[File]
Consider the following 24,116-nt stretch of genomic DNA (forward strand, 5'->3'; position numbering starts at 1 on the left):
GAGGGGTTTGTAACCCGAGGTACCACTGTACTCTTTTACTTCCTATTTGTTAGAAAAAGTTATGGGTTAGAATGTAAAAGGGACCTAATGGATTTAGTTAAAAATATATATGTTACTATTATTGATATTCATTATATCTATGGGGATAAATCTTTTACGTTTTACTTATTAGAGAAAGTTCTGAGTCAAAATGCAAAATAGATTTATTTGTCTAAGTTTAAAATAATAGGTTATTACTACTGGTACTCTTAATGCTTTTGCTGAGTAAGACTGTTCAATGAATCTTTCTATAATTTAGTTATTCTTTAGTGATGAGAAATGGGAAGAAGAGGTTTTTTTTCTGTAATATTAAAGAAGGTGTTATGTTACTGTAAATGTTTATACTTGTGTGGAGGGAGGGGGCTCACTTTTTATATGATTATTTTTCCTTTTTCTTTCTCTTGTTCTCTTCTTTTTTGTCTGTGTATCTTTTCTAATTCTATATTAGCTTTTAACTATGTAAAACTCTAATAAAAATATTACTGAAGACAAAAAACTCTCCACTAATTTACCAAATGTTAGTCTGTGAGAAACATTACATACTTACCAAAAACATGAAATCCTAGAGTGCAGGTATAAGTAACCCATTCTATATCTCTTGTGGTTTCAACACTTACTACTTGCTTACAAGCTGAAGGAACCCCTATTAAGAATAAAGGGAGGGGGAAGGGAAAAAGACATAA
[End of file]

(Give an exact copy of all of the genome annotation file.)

Consider the following 24,116-nt stretch of genomic DNA (forward strand, 5'->3'; position numbering starts at 1 on the left):
GAGGGGTTTGTAACCCGAGGTACCACTGTACTCTTTTACTTCCTATTTGTTAGAAAAAGTTATGGGTTAGAATGTAAAAGGGACCTAATGGATTTAGTTAAAAATATATATGTTACTATTATTGATATTCATTATATCTATGGGGATAAATCTTTTACGTTTTACTTATTAGAGAAAGTTCTGAGTCAAAATGCAAAATAGATTTATTTGTCTAAGTTTAAAATAATAGGTTATTACTACTGGTACTCTTAATGCTTTTGCTGAGTAAGACTGTTCAATGAATCTTTCTATAATTTAGTTATTCTTTAGTGATGAGAAATGGGAAGAAGAGGTTTTTTTTCTGTAATATTAAAGAAGGTGTTATGTTACTGTAAATGTTTATACTTGTGTGGAGGGAGGGGGCTCACTTTTTATATGATTATTTTTCCTTTTTCTTTCTCTTGTTCTCTTCTTTTTTGTCTGTGTATCTTTTCTAATTCTATATTAGCTTTTAACTATGTAAAACTCTAATAAAAATATTACTGAAGACAAAAAACTCTCCACTAATTTACCAAATGTTAGTCTGTGAGAAACATTACATACTTACCAAAAACATGAAATCCTAGAGTGCAGGTATAAGTAACCCATTCTATATCTCTTGTGGTTTCAACACTTACTACTTGCTTACAAGCTGAAGGAACCCCTATTAAGAATAAAGGGAGGGGGAAGGGAAAAAGACATAA